But for some random NASCAR fan, regardless of their driver, to sit and bash away at Tony like he is a devil incarnate when history has proven him nothing of the sort or for anyone to sit and bash Kevin when he did something countless others have done and he's not even been buried yet, that crosses the line. What happened to taking time to grieve and process these situations before we start throwing opinions around and trashing one involved party or the other, often more in defense of the party we feel was not at fault than actual blame?
I can answer my own question: social media happened. And this is its dark side, the worst part of something that, when used properly to bring people together, is among the greatest inventions of all time.
The much more vexing question is, what next for Tony? Obviously that will become a bit clearer once the Ontario County Sheriff's Department and their District Attorney have completed their investigation, regardless of what their findings and decisions on how to proceed turn out to be. Still, the future is as clouded as I can ever remember being.
I am glad Tony sat out the Watkins Glen race on Sunday, and I hope he takes as much time as he truly needs to get back into the frame of mind to do his job at the level he expects of himself, regardless of everyone else's expectations for him. If that means I don't get to watch him race in person at Atlanta in less than three weeks, so be it. If he decides to take the rest of this season off, that is fine. His longterm mental well-being is far more important. And in regards to the people who have brought up his points situation and the possibility/probability of him being left out of this year's Chase for the championship, I hate to offend my mother by using one of her forbidden words but in this situation I believe she will understand: who the hell cares?
I would like to believe that Tony's peers - those that know his heart first-hand - will rally around him and help him get through this as much as they can. Not that they are obligated to, mind you, but that would be my hope. And I hope they come to his defense and show the world that has lined up to crucify him the kind of man they know Tony to be.
And I hope the whole racing community rallies around the Wards. I have no question that will happen, but it is certain to be a long road for them. Of that, there is also no question. His parents are dealing with the most unfair, unthinkable kind of tragedy with the loss of their son. Parents shouldn't bury their children, and that is what they are faced with this week. God be with them.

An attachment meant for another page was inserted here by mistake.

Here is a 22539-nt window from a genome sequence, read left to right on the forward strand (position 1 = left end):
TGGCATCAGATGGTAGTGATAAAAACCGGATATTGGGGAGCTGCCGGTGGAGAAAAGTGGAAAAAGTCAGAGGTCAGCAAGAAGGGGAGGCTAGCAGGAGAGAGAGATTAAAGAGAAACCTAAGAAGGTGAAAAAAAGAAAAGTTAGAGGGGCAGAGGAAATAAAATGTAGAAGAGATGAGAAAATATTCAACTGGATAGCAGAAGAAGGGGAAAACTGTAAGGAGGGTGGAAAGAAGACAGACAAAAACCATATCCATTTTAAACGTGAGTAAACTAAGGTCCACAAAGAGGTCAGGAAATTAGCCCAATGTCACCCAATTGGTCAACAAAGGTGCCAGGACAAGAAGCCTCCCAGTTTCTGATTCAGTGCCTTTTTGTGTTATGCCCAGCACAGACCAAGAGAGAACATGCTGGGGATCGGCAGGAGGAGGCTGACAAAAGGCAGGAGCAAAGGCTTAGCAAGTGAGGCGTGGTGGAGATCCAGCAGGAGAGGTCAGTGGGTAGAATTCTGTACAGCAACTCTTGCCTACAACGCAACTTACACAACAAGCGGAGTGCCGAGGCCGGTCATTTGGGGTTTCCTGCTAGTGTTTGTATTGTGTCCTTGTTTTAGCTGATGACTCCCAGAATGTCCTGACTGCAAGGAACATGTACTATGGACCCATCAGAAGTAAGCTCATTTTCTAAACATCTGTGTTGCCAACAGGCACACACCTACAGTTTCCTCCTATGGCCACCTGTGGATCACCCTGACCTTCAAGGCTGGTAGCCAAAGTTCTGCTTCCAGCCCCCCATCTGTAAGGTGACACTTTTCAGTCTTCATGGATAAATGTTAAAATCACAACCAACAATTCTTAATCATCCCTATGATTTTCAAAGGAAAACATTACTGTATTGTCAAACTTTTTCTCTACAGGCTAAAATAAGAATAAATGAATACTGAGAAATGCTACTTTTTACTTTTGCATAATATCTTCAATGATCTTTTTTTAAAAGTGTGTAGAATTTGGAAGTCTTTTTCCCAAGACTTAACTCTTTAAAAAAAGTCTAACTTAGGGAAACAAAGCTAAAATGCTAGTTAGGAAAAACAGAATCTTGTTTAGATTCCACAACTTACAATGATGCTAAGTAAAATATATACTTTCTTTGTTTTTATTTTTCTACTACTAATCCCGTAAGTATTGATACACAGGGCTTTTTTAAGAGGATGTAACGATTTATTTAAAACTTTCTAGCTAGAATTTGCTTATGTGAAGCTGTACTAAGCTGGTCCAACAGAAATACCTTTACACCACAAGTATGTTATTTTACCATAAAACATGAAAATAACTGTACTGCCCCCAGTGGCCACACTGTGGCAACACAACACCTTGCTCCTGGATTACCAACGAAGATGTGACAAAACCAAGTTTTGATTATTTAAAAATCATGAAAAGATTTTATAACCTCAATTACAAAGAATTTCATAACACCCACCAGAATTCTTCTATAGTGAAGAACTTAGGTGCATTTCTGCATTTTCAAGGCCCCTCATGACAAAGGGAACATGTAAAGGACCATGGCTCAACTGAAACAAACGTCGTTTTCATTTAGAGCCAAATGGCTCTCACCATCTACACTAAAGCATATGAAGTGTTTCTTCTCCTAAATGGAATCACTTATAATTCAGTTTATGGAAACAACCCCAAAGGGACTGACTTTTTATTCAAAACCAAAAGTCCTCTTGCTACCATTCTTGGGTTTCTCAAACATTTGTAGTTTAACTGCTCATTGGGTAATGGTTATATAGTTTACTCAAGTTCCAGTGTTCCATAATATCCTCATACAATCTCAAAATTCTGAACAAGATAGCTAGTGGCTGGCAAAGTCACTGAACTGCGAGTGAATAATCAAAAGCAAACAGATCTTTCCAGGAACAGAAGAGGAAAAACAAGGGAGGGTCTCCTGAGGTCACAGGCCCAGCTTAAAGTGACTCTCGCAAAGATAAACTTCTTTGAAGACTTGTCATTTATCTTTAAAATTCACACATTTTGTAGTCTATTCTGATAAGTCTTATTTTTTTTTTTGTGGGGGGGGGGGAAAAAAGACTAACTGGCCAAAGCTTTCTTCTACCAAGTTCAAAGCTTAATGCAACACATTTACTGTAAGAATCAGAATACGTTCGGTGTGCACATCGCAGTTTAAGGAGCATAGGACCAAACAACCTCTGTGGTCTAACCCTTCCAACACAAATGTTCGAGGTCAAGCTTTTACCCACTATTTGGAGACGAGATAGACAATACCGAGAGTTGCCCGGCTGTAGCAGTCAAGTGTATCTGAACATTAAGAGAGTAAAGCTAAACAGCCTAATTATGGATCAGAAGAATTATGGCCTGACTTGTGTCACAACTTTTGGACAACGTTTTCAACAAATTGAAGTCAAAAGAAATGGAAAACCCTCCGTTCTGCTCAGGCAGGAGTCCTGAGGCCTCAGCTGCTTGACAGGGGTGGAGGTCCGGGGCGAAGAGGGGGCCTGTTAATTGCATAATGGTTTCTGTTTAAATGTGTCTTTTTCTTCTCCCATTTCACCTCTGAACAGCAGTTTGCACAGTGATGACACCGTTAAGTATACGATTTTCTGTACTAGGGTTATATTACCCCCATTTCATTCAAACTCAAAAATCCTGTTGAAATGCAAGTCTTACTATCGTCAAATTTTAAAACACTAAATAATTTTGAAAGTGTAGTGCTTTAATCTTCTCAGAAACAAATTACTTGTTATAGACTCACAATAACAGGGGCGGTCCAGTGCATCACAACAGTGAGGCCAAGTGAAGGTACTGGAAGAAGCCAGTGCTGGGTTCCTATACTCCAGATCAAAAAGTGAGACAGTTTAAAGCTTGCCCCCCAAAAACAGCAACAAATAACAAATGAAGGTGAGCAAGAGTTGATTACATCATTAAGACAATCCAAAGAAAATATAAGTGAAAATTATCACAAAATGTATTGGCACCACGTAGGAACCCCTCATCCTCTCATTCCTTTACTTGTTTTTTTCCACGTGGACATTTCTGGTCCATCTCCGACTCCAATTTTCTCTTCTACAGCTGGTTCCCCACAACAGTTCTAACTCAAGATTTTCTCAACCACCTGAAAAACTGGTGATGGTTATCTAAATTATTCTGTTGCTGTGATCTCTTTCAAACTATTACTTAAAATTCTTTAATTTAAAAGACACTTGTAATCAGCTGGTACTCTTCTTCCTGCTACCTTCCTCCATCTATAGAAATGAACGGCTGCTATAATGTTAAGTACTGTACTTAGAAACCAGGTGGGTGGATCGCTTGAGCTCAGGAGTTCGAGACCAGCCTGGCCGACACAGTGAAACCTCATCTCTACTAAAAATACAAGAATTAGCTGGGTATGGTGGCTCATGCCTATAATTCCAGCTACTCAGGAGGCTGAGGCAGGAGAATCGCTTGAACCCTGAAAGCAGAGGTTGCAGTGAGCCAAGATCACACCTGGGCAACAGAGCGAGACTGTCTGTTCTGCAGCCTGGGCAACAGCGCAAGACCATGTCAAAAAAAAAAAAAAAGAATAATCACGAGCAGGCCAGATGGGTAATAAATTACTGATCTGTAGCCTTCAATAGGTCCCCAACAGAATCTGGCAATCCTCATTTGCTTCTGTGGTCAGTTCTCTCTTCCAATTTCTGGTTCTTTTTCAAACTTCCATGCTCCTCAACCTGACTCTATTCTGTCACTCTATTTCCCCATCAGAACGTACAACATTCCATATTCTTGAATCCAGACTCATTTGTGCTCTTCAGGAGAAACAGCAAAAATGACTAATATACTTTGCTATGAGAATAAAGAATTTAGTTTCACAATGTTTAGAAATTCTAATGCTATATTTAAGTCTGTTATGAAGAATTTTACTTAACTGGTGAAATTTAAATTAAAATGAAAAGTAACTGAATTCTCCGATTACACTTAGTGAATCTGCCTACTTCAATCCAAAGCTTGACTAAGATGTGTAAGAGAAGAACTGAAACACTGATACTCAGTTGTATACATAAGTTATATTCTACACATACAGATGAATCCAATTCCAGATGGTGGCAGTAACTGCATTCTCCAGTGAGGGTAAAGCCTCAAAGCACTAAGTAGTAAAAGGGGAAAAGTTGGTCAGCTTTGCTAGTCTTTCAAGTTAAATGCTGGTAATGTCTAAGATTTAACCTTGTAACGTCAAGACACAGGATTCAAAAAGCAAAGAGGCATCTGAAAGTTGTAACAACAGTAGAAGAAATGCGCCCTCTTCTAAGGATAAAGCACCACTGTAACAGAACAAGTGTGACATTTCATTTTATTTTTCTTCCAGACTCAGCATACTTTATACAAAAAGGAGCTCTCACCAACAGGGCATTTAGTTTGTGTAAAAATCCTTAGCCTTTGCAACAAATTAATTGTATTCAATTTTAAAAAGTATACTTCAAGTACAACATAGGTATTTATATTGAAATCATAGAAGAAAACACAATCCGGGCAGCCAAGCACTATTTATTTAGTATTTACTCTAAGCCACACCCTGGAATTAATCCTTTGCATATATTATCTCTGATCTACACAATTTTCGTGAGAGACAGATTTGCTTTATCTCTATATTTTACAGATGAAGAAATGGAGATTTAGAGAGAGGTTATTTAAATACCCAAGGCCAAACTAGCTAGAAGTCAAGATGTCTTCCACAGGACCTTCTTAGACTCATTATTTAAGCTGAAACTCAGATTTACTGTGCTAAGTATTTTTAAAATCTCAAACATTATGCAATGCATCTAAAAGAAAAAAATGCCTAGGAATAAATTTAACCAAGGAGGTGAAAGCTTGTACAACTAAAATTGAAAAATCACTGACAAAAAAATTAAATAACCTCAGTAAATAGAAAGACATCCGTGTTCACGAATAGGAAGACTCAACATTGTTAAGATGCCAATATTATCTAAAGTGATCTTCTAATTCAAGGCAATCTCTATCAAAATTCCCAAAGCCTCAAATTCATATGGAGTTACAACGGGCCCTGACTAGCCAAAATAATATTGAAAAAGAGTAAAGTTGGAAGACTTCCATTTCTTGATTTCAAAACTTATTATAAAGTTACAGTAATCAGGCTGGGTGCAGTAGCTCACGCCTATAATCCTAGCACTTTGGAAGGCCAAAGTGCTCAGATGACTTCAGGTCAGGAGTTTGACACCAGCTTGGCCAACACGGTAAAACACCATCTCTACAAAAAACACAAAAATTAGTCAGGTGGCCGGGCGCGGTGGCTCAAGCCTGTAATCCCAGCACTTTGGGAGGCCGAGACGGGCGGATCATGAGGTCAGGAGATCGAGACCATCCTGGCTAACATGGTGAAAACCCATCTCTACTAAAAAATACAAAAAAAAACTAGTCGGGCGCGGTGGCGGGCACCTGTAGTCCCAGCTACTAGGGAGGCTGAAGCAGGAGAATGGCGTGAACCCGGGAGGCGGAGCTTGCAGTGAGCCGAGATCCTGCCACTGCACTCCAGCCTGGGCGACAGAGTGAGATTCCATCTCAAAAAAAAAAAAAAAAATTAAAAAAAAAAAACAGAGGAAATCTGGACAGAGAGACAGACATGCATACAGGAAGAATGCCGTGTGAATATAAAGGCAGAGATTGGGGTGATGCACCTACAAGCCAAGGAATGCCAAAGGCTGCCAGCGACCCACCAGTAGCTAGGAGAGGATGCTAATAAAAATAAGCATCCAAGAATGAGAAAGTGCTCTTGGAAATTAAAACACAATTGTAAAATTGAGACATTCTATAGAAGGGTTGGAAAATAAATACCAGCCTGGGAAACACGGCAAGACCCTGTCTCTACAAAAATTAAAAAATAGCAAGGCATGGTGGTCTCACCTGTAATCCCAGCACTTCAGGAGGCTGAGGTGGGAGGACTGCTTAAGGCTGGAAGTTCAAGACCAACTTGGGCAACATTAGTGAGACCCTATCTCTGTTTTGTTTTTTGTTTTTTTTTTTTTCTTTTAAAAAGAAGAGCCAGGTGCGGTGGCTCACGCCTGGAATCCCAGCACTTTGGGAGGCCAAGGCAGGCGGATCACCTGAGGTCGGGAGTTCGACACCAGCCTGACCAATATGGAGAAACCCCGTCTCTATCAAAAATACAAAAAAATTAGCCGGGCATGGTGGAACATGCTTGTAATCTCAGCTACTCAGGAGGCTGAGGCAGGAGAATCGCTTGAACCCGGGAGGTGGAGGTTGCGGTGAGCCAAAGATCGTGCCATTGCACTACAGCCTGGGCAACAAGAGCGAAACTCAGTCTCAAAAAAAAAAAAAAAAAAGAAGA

Before turning into a nightmare that I just can't wake up from, this had been the most euphoric week I can remember having. On Tuesday, the one year anniversary of his season-ending crash last August, I wrote a story about Tony's sprint car activities and his barnstorming in general and how it was good for our sport. Tony himself retweeted the story, which was the ultimate. I love all of our drivers, I truly do, but when the driver you all but worship as a hero acknowledges your work, there aren't words for it. So I just kind of floated on air for days until I woke up Sunday morning and saw the headlines. It was such a punch in the gut. I know that seems selfish, but I don't mean for it to.
See, I love Tony Stewart as much as any fan he has (outside of his family and friends, of course). Anything that hurts him makes me hurt for him. I can't imagine how much he is hurting right now, but just trying to do so is heartbreaking. Again, it is nothing compared to what he is feeling or what Kevin's family is feeling, and please don't mistake my words as such a comparison. As race fans go, though, no one is hurting worse about this than the regulars who watched Kevin race and Tony's fans. I honestly believe that no fanbase, not even Junior Nation, is as passionate about their driver as Tony's is. So please save a prayer and a thought or two for us as we all try to move forward from this situation, too.
In closing, I want everyone who has read what I had to say to do something. Take a look around you at the people you love, and make sure they know it. It seems a tired cliche a good deal of the time, but in a situation like this, never has the adage that "life is fragile" been more accurate. Think about it. Kevin Ward Jr. probably didn't have an inkling in the world as he strapped into his race car that it was his last night on this earth. Tony Stewart probably didn't have an inkling as he pulled into the Canandaigua Speedway that his life would never be the same. No one did, except for the Man Upstairs. And one day, we will understand why Saturday night had to happen and how it figures into His plan for Kevin's family, for Tony, and for all of us.
But gosh, it seems so unfair right now.